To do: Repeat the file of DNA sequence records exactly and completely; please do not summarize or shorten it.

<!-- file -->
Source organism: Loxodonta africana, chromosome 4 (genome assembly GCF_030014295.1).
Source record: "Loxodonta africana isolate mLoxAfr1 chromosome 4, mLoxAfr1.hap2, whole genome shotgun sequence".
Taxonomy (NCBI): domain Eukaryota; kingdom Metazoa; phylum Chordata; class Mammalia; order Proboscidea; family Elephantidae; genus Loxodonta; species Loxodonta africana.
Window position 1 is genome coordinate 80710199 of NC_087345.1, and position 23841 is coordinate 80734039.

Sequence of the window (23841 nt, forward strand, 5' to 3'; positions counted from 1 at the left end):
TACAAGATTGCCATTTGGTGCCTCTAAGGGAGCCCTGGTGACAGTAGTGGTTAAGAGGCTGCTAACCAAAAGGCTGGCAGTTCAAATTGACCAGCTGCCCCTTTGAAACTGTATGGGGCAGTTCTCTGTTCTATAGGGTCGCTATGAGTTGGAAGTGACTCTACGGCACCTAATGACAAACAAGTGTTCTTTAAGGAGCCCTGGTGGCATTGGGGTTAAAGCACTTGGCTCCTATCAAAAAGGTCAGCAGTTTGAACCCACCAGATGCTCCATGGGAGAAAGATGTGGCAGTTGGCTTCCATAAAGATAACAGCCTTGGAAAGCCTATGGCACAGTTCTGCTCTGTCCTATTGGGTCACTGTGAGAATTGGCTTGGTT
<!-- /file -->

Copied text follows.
Source organism: Loxodonta africana, chromosome 4 (genome assembly GCF_030014295.1).
Source record: "Loxodonta africana isolate mLoxAfr1 chromosome 4, mLoxAfr1.hap2, whole genome shotgun sequence".
Taxonomy (NCBI): domain Eukaryota; kingdom Metazoa; phylum Chordata; class Mammalia; order Proboscidea; family Elephantidae; genus Loxodonta; species Loxodonta africana.
Window position 1 is genome coordinate 80710199 of NC_087345.1, and position 23841 is coordinate 80734039.

Sequence of the window (23841 nt, forward strand, 5' to 3'; positions counted from 1 at the left end):
TACAAGATTGCCATTTGGTGCCTCTAAGGGAGCCCTGGTGACAGTAGTGGTTAAGAGGCTGCTAACCAAAAGGCTGGCAGTTCAAATTGACCAGCTGCCCCTTTGAAACTGTATGGGGCAGTTCTCTGTTCTATAGGGTCGCTATGAGTTGGAAGTGACTCTACGGCACCTAATGACAAACAAGTGTTCTTTAAGGAGCCCTGGTGGCATTGGGGTTAAAGCACTTGGCTCCTATCAAAAAGGTCAGCAGTTTGAACCCACCAGATGCTCCATGGGAGAAAGATGTGGCAGTTGGCTTCCATAAAGATAACAGCCTTGGAAAGCCTATGGCACAGTTCTGCTCTGTCCTATTGGGTCACTGTGAGAATTGGCTTGGTT